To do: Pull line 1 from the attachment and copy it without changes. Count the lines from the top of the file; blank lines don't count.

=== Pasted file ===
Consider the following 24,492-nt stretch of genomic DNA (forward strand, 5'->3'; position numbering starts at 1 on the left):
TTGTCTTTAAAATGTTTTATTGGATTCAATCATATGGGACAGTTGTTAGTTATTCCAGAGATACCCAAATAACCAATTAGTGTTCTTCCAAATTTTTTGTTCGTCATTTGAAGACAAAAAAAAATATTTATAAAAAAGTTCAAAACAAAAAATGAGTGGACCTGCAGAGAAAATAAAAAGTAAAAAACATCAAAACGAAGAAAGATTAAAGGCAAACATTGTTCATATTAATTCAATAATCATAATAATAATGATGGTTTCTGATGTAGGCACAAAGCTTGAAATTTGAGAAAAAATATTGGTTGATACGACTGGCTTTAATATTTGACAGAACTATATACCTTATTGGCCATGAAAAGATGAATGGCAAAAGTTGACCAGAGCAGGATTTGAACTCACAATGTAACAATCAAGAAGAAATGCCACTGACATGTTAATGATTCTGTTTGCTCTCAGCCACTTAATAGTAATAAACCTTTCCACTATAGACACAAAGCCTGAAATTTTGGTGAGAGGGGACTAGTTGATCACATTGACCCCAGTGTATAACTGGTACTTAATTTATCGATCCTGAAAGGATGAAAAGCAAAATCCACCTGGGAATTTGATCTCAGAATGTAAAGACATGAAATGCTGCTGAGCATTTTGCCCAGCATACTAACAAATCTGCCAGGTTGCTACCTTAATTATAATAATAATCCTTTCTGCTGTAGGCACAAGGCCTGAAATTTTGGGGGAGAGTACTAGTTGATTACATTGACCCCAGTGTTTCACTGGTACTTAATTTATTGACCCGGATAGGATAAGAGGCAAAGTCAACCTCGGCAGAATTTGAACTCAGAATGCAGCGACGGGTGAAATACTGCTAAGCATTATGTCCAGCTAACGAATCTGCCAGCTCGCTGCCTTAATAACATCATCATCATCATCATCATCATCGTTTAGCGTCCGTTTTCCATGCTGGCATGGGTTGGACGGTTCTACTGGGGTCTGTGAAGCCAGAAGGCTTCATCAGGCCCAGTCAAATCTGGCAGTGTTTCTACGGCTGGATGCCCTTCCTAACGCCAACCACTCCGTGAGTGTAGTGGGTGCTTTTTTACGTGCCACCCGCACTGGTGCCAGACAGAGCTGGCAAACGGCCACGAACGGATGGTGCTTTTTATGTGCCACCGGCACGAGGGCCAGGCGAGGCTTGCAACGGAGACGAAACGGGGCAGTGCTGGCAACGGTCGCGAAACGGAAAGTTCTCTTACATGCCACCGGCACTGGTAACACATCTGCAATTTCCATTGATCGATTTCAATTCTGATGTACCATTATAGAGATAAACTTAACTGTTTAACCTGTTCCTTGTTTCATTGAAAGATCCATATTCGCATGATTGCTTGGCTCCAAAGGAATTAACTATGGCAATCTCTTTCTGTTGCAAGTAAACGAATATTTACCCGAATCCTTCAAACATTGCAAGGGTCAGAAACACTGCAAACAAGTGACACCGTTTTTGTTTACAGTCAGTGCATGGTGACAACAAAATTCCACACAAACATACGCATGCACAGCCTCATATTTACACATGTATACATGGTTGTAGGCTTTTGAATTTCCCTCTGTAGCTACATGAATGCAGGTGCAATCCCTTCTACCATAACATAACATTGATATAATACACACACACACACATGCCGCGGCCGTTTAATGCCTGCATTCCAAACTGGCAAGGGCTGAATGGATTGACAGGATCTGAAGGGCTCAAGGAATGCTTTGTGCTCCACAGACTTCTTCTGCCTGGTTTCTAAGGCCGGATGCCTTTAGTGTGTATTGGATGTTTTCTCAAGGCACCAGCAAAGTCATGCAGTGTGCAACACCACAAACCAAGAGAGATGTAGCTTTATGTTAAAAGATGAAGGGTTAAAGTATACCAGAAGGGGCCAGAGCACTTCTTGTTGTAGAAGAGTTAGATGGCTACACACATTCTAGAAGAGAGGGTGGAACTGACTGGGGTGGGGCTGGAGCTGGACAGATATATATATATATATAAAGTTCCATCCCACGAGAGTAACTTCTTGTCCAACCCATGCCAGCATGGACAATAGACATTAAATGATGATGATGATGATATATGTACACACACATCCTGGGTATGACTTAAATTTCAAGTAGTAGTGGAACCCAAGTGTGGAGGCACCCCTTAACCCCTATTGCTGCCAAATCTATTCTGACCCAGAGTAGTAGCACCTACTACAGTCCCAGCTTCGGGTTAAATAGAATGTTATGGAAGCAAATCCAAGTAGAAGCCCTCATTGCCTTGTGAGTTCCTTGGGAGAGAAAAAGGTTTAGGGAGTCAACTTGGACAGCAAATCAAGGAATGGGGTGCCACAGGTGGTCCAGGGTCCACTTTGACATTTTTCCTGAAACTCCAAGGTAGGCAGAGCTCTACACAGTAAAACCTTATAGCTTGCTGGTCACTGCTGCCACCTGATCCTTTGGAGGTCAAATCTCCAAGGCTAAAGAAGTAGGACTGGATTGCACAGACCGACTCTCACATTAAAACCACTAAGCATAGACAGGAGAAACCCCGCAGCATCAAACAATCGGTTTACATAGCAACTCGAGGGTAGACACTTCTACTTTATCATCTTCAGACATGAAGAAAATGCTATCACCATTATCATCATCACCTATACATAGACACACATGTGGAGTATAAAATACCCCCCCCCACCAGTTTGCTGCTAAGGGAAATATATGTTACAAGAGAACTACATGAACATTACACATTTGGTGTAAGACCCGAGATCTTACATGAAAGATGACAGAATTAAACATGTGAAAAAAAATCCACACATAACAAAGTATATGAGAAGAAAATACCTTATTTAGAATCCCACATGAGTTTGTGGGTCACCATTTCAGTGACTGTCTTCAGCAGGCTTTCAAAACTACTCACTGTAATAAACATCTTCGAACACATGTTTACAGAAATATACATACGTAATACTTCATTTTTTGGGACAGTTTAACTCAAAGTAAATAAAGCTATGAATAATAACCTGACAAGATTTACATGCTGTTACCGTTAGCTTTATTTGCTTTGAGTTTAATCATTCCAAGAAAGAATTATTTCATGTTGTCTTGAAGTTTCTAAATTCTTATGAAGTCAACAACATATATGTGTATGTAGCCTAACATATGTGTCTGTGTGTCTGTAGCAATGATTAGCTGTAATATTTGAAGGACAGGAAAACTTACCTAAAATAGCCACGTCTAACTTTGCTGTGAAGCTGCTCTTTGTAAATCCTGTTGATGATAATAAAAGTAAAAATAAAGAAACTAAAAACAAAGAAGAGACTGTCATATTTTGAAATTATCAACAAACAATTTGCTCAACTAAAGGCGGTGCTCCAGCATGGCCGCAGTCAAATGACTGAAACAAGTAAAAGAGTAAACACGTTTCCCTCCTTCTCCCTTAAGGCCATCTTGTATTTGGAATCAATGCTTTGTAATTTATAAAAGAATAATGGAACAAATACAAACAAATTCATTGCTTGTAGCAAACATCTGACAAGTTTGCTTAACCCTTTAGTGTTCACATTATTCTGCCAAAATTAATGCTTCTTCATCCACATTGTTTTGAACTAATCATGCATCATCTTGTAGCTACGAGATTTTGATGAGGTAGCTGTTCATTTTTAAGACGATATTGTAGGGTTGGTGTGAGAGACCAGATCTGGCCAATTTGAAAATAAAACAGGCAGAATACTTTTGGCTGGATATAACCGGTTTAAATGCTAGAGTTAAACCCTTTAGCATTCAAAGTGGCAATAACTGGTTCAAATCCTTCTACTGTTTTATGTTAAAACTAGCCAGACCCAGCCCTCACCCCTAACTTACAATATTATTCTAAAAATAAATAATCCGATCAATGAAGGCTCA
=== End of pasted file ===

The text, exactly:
Consider the following 24,492-nt stretch of genomic DNA (forward strand, 5'->3'; position numbering starts at 1 on the left):